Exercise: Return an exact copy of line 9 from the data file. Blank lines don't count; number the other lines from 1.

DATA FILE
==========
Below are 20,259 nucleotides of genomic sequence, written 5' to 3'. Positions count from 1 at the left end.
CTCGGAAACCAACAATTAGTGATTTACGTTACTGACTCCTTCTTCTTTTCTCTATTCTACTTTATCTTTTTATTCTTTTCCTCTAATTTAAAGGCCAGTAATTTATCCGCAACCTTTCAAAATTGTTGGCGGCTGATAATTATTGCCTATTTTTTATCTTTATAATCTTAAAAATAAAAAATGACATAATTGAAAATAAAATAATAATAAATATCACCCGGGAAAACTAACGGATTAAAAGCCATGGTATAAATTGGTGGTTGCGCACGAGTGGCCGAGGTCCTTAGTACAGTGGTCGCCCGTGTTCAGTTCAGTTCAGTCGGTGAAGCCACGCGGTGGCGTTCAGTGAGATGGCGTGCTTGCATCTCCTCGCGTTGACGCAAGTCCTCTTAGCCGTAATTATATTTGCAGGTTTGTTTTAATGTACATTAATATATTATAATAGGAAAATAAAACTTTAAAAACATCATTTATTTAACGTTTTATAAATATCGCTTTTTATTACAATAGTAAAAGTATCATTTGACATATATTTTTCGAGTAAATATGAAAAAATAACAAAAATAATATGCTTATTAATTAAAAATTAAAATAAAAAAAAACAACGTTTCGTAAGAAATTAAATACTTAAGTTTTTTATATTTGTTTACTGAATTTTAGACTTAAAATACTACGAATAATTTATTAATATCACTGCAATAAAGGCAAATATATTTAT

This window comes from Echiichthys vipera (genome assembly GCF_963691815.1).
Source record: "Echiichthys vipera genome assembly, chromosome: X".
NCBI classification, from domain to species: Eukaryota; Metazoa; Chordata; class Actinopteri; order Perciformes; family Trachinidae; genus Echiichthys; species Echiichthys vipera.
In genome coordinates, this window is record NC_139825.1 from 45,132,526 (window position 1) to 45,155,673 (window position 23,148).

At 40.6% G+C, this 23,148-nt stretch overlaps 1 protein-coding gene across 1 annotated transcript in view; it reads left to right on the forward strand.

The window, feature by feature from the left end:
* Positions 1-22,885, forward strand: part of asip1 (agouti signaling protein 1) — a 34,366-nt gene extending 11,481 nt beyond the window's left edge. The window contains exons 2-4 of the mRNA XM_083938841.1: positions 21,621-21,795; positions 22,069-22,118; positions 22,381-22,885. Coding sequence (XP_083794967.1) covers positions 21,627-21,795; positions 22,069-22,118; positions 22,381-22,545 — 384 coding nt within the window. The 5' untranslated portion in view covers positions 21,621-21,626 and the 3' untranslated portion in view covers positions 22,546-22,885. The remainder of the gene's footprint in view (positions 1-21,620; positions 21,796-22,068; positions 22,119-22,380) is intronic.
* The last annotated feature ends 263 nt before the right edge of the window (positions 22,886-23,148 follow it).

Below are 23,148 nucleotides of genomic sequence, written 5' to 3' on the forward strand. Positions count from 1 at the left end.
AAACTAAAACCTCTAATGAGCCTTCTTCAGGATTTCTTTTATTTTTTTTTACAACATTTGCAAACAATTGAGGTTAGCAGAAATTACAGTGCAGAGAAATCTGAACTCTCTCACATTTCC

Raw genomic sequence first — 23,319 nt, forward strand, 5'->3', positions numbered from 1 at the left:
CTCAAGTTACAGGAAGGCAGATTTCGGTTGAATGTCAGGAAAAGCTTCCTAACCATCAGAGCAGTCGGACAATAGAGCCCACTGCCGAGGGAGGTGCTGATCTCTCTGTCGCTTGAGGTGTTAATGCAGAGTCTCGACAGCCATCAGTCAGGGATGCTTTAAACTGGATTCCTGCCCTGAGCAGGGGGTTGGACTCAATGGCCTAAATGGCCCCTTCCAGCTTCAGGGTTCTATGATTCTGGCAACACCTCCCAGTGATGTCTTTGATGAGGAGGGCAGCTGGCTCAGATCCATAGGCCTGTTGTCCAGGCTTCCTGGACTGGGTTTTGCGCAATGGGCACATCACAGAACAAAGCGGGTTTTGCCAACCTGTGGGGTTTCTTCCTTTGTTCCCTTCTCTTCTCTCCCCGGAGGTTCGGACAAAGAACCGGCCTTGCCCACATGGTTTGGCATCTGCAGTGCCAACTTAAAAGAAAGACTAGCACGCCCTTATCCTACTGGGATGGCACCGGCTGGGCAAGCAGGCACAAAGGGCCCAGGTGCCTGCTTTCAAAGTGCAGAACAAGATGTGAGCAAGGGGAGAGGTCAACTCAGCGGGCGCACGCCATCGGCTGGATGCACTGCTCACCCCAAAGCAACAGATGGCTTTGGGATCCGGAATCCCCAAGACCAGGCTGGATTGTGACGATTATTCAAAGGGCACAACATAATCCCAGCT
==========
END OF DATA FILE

* Positions 1-22,885, forward strand: part of asip1 (agouti signaling protein 1) — a 34,366-nt gene extending 11,481 nt beyond the window's left edge. The window contains exons 2-4 of the mRNA XM_083938841.1: positions 21,621-21,795; positions 22,069-22,118; positions 22,381-22,885. Coding sequence (XP_083794967.1) covers positions 21,627-21,795; positions 22,069-22,118; positions 22,381-22,545 — 384 coding nt within the window. The 5' untranslated portion in view covers positions 21,621-21,626 and the 3' untranslated portion in view covers positions 22,546-22,885. The remainder of the gene's footprint in view (positions 1-21,620; positions 21,796-22,068; positions 22,119-22,380) is intronic.